Today, the Ministry of Employment and Labor; Ministry of Environment; and Ministry of Agriculture, Food and Rural Affairs are jointly presenting briefings. The briefings about their policy-related work will focus on job creation. The Government should steadfastly implement policies in every area while going all out to stem the spread of novel coronavirus infections. In particular, job creation is the top administrative priority that cannot be neglected for even an instant. Of note, citizens, the consumers of government policies, are joining today’s briefings in order to gauge the achievements and shortcomings in our job creation efforts from their perspectives. I find this very meaningful and also want to thank them for joining us.
Tourism, the service industry and manufacturers whose production processes are linked to China are bearing the brunt of the novel coronavirus outbreak. It is also highly likely that the situation will weigh on conditions for job growth. I encourage you all – as you devise measures for employment, the economy and people’s livelihood – to have a heightened sense of urgency in consideration of these factors.
Last year, there was a rebound in job creation. Both the quality and quantity of employment saw distinct improvements. The number employed rose by over 300,000, more than doubling the initial target. The employment rate posted was also the highest since such statistics started to be tabulated. Amidst this, the employment situation among the youth, women and senior citizens showed considerable improvement. The number of the permanently employed and employment insurance subscribers significantly increased. The percentage of low-income workers decreased below 20 percent for the first time in history.
When it comes to pay gaps, income disparities between those in the higher and lower brackets, between large businesses and SMEs and between men and women were all narrowed. I believe that all of this is the result of the Government’s steadfast efforts carried out with policy consistency under such difficult circumstances as the global economic downturn, restructuring of manufacturing, aging of our society and our dwindling working age population.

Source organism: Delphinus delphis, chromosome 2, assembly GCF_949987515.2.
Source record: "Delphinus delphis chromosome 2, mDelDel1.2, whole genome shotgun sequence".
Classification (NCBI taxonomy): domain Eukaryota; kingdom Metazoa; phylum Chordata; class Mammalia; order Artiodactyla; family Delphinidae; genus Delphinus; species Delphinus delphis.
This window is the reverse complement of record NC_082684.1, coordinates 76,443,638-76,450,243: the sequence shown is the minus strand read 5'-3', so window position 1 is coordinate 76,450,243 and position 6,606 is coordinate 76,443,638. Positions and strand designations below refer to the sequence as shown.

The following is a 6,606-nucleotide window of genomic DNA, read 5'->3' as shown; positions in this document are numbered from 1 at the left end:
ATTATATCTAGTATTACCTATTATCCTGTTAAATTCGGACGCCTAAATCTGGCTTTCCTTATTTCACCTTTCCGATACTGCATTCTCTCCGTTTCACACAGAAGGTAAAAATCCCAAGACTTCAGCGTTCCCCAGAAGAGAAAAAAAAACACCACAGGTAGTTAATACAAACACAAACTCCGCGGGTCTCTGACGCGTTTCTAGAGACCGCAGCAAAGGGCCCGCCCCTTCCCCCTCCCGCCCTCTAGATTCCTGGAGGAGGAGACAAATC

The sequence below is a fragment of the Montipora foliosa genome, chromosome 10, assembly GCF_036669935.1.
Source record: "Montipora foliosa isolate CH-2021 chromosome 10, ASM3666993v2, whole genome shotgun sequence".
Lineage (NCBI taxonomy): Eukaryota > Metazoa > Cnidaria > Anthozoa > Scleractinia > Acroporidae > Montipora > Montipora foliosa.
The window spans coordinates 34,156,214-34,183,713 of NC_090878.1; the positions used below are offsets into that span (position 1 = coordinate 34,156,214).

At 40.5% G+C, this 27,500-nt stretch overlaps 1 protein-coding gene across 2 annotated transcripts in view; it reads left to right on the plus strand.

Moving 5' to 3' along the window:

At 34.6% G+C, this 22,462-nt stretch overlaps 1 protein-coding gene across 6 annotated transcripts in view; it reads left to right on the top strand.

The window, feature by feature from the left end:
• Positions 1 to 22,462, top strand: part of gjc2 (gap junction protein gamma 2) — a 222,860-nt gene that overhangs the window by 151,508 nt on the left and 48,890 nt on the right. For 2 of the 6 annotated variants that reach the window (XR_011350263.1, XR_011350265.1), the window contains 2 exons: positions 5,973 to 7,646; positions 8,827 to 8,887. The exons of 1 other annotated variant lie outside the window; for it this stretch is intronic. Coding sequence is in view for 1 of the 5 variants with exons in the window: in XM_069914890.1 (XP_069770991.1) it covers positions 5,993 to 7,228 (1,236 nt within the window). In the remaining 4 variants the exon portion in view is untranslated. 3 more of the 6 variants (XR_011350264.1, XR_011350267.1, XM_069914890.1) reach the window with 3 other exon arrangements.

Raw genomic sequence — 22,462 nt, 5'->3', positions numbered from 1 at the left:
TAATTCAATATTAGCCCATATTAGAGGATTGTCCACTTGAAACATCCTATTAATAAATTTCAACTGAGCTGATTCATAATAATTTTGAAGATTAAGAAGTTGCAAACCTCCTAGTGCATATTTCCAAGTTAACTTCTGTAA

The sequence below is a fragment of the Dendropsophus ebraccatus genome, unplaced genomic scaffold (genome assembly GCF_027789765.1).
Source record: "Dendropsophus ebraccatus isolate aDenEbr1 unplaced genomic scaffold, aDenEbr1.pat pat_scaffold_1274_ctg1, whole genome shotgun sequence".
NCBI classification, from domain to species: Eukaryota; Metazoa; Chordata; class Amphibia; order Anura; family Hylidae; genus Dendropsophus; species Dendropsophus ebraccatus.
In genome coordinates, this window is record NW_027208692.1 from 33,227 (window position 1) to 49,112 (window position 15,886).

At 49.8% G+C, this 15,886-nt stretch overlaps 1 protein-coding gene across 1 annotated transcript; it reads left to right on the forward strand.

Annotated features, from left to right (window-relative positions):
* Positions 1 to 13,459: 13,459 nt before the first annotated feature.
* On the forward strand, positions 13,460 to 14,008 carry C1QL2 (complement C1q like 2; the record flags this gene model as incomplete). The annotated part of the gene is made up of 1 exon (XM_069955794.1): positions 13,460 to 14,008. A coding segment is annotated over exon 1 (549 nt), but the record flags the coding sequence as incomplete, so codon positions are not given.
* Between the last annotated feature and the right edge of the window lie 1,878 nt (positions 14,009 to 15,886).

This year should be the one when the people can sense tangible changes beyond the rebound in job creation. More than anything else, it is important for the private sector to create more jobs. The public sector should serve as a pump-primer and further devote its energies into building the momentum of job creation in the private sector.
First of all, I urge you to focus on locally led job creation. We’ve already seen the creation of the seventh mutually beneficial local jobs program in Busan early this year. Starting with last year’s Gwangju-type jobs, these programs are bringing new hope to provincial areas. This is the result of concerted efforts by labor, management, civic groups and government. As applicable laws concerning relevant assistance have been enacted, I ask you to do everything you can so that job programs can spread to an increasing number of areas.
In addition, it will also be necessary to actively support the creation of jobs tailored to each different region so that diverse jobs that match local characteristics can be generated and regional industrial complexes can serve as hubs for local job creation.
After all, it is businesses that create quality jobs. By reinforcing regulatory innovation, investments and incentives, we need to revitalize manufacturing, our mainstay industry, and enhance productivity and competitiveness. We also have to create new growth engines by further promoting the data economy, a Government priority, and fostering such new industries as biohealth, future cars and system semiconductors.
Having emerged as promising industries, the environmental and agricultural sectors are also treasure troves of new jobs. The global eco-friendly green industry market is worth US$1.2 trillion – triple that of semiconductors. Since the green industry promotes both economic gains and environmental values and will become an increasingly important element in determining national competitiveness going forward, I ask you to strengthen the foundation for the growth of the domestic green industry through active public investments.
In particular, the Republic of Korea will host the P4G Summit this year, so we must fulfill our role as a responsible member in regard to international cooperation on climate change responses and sustainable development.